People were massacred in North Korea for WHAT?!?

People were massacred in North Korea for WHAT?!? November 15, 2013

Contrary to popular belief, the mainstream press really isn’t very effective when it comes to telling individual citizens what to think.

However, as the old saying goes, the leaders of the mainstream news media (ditto for Hollywood) are much more effective when it comes to telling the American population, as a whole, what subjects to think ABOUT.

Some trends and events jump straight into the headlines, while others do not. Most reporters immediately grasp the political implications of events, facts, history and trends, for example. The religious implications? Uh, not so much. That’s the message your GetReligionistas have been trumpeting for almost a decade.

Thus, we tend to feel a surge of encouragement when major news organizations write about an important topic and include the religious element of the story, especially when it makes it into the lede.

Take, for example, that Los Angeles Times story the other day about a shocking massacre that may or may not have taken place in North Korea. Here’s the top of the report:

North Korea staged gruesome public executions of 80 people this month, some for offenses as minor as watching South Korean entertainment videos or being found in possession of a Bible, a South Korean newspaper reported Monday.

The daily JoongAng Ilbo attributed the mass executions to a single, unidentified source, but at least one other news agency, run by North Korean defectors, reported hearing rumors of the killings in seven cities across the reclusive country.

Authorities in Wonsan, a port on North Korea’s eastern coast that is being transformed into a resort in hopes of attracting foreign investment to the impoverished country, gathered more than 10,000 residents in a stadium and forced them to watch the firing-squad executions, the newspaper reported. The condemned were lashed to poles, hooded, then sprayed with machine-gun fire, JoongAng Ilbo quoted its source, who reportedly is familiar with North Korean internal affairs and recently returned from the country.

“I heard from the residents that they watched in terror as the corpses were so riddled by machine-gun fire that they were hard to identify afterwards,” the source was quoted as saying.

There is nothing new, of course, about North Korea being the subject of a report about the persecution of Christians and/or other religious minorities.

This fiercely secular state — unless one wants to say that worship of the regime has become a formal religion — shows up at the top of all lists (click here for a key U.S. government source) of nations that crush essential human rights, such as religious liberty. As the story notes, this alleged event stands out because it would be the “most brutal step known to have been taken” by Kim Jong Un, 30, only two years after the death of his father, Kim Jong Il.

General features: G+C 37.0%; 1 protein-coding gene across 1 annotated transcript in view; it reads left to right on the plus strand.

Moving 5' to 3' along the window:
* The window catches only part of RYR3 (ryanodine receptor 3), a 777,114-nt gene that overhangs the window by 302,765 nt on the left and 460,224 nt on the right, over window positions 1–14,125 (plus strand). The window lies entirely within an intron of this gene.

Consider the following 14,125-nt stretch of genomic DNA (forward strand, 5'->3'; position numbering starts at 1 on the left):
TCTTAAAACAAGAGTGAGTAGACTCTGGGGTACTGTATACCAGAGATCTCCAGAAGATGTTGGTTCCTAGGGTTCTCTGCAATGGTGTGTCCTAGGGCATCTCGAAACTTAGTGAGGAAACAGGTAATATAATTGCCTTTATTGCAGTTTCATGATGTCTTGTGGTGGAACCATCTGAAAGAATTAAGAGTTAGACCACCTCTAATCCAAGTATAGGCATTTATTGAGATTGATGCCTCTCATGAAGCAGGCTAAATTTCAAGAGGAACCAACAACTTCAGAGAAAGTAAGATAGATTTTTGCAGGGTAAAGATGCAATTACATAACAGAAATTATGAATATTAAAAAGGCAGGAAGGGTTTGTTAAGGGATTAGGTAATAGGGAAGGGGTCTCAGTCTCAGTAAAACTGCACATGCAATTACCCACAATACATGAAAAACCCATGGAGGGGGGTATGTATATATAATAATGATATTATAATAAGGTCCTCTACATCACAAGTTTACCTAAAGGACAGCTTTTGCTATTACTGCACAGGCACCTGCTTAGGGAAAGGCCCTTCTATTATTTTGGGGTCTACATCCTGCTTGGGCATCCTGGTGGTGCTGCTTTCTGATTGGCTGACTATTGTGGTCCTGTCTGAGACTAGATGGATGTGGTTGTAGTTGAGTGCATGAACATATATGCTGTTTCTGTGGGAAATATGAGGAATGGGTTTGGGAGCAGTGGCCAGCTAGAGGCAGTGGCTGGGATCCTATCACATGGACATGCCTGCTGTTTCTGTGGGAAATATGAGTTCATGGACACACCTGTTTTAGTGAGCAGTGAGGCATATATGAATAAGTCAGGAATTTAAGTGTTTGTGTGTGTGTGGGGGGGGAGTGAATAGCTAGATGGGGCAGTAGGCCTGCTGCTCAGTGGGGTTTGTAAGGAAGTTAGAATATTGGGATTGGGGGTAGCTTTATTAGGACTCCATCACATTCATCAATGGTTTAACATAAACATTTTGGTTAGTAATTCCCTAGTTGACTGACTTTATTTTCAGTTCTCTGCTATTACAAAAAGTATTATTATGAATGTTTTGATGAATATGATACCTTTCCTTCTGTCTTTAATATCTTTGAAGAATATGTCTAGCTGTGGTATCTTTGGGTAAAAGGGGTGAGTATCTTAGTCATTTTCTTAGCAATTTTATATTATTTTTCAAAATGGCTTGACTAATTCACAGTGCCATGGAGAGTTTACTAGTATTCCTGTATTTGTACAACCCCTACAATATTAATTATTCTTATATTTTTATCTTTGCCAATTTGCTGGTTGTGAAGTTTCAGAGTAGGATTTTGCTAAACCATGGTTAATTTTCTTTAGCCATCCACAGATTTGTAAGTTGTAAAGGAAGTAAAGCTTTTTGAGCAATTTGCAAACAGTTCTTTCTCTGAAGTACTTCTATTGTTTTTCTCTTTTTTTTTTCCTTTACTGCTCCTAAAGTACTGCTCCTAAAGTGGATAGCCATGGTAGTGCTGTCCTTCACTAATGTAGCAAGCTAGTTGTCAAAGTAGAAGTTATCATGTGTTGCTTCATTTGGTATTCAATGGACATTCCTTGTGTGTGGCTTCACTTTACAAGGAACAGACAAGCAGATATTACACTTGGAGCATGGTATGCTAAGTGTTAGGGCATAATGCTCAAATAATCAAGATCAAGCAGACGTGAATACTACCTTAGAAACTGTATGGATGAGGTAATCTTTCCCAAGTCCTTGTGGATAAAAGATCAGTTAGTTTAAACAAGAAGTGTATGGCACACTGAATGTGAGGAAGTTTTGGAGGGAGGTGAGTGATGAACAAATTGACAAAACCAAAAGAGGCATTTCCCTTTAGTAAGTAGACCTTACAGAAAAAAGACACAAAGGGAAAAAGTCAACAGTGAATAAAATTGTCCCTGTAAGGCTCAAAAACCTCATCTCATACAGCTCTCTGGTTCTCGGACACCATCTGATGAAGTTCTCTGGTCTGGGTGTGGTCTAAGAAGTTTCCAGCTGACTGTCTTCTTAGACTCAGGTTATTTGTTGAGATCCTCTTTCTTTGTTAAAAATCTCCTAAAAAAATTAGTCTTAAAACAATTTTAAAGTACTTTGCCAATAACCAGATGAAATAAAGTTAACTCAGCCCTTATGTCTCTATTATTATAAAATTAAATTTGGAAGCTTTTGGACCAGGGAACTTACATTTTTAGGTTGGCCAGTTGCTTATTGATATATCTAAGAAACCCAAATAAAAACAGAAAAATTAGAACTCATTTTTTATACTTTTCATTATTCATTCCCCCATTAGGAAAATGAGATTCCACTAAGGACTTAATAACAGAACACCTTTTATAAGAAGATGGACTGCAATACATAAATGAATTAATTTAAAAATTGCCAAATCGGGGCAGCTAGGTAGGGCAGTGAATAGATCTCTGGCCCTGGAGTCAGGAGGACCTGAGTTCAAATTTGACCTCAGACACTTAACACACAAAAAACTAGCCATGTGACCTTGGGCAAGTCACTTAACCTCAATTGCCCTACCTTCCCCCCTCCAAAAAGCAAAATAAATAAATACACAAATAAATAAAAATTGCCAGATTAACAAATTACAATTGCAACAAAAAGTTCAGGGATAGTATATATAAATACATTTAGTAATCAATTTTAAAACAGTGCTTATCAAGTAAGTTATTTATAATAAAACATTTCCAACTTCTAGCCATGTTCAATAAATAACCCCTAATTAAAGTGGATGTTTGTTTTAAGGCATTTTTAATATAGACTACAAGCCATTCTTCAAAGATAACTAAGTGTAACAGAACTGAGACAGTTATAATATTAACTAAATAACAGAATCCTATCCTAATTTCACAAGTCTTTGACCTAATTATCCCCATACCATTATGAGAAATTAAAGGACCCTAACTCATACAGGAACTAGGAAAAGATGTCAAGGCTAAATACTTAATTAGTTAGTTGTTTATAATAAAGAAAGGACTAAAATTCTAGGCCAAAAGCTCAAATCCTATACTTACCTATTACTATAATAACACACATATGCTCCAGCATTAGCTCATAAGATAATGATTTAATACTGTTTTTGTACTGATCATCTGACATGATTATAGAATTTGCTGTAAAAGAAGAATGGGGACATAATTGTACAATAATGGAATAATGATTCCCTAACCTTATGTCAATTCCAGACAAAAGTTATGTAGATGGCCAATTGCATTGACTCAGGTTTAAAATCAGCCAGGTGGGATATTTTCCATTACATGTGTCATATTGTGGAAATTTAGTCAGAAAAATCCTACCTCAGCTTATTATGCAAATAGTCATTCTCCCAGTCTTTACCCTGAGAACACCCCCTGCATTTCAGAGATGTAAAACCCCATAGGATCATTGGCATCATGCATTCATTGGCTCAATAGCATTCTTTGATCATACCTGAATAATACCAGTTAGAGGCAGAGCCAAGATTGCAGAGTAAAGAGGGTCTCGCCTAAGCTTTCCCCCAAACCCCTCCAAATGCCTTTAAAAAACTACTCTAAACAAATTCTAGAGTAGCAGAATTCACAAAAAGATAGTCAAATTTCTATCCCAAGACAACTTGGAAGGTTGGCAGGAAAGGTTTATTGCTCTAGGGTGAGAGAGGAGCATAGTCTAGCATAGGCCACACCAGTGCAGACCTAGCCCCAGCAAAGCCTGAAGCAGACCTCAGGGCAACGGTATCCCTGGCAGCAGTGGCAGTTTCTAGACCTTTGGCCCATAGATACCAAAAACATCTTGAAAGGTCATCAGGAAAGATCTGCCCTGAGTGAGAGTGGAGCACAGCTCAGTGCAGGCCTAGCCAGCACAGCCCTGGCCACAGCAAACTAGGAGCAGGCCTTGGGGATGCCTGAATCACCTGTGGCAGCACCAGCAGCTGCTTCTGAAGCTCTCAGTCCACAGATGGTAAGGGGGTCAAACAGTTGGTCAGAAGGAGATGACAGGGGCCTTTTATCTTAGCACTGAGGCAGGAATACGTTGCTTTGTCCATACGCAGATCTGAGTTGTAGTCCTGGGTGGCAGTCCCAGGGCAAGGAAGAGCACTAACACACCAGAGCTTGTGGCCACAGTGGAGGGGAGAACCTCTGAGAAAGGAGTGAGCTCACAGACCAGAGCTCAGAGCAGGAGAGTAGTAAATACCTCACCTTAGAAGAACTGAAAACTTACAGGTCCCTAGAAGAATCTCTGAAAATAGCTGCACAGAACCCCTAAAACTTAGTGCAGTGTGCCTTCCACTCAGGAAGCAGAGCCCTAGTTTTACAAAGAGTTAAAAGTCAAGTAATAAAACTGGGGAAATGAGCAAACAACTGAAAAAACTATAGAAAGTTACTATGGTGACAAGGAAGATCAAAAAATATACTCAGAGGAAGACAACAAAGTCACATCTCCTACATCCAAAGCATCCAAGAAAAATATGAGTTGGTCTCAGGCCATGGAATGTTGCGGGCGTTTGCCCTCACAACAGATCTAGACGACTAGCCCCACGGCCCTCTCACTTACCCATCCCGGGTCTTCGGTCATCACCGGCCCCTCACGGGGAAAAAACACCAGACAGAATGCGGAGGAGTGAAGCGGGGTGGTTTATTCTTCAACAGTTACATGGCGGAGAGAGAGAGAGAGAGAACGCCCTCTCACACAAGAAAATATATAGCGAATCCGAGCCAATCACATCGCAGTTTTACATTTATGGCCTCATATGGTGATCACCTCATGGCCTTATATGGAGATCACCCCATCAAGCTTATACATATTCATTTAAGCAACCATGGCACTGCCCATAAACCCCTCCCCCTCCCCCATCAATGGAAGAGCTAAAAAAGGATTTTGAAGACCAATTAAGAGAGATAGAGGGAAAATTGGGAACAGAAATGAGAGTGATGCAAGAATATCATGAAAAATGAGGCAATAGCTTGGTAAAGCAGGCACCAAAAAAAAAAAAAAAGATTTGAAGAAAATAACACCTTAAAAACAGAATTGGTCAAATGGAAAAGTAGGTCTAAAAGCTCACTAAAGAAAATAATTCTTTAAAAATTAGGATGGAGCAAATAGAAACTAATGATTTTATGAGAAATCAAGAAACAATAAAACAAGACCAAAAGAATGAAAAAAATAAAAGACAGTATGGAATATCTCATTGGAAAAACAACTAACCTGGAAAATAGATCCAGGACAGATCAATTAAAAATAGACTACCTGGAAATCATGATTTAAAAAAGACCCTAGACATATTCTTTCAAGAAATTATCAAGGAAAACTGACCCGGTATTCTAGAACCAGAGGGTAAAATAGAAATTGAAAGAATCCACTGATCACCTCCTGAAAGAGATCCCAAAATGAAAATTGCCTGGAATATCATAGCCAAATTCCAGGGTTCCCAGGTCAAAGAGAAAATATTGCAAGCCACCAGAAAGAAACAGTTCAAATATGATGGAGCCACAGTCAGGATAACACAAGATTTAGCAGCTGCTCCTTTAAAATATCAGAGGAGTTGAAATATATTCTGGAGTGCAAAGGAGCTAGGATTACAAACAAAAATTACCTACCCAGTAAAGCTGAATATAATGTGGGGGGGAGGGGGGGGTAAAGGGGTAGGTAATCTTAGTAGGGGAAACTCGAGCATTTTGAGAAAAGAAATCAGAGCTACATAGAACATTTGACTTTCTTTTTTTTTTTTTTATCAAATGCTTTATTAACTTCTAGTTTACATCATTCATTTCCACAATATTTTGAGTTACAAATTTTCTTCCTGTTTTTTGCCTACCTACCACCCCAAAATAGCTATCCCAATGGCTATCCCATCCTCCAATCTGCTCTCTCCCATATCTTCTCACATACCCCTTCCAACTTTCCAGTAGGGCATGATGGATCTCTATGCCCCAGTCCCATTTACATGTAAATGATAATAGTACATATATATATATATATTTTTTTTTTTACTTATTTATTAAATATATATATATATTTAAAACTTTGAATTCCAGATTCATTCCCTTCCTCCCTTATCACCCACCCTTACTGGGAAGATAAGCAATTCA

So it was important that the religion element went into the lede. Naturally, I read the rest of the story with great anticipation, seeking more information.

Anyone want to guess the degree to which the professionals in the Los Angeles Times team — using information drawn from a variety of news sources — followed up on that very symbolic religious detail in the lede?

Let’s just say that the entertainment elements of the story did receive detailed attention.

In August, Kim was reported to have ordered the executions of a dozen entertainers from the Unhasu Orchestra and the Wangjaesan Light Music Band, including ex-girlfriend Hyon Song Wol. Chosun Ilbo, another leading South Korean daily, said the troupe members reportedly filmed themselves having sex and sold the videos on the black market to earn money.

Monday’s report said a South Korean official with business in the North had been told by North Korean authorities that an investigation into the Unhasu affair suggested Kim’s wife had been involved in similar prohibited activities. The source suggested that the entertainers were executed to prevent disparaging accounts from circulating about the first lady’s behavior.

Meanwhile, the following is as close as readers get to additional information on the religion angle:

None of those executed on Nov. 3 had been accused of capital crimes, which under North Korean law include sedition, treason and terrorism, the newspaper said. But it added that public executions are often carried out as a way of discouraging interest in what the regime considers corrupting foreign influence, which can include using a cellphone, religious proselytizing or viewing pornography.

“The regime is obviously afraid of potential changes in people’s mind-sets and is preemptively trying to scare people off,” said an official of the defector-run North Korea Intellectual Solidarity website, Agence France-Presse reported.

Religious “proselytizing,” which in North Korea would include any attempts at education or evangelism, is one thing. Merely owning a Bible is another.

Let me stress that the political angle of this story is important.

The entertainment angle of this story, such as it is, deserved attention and coverage.

But the religion angle was also important, since religious liberty is a key human right addressed in the U.N. Universal Declaration of Human Rights. This even includes (Article 18) the freedom for individuals to covert from one religion to another.

Everyone has the right to freedom of thought, conscience and religion; this right includes freedom to change his religion or belief, and freedom, either alone or in community with others and in public or private, to manifest his religion or belief in teaching, practice, worship and observance.

So, it was good that a religious detail made it into the lede on this important story. If it’s in the lede, perhaps subject deserves coverage in the story?

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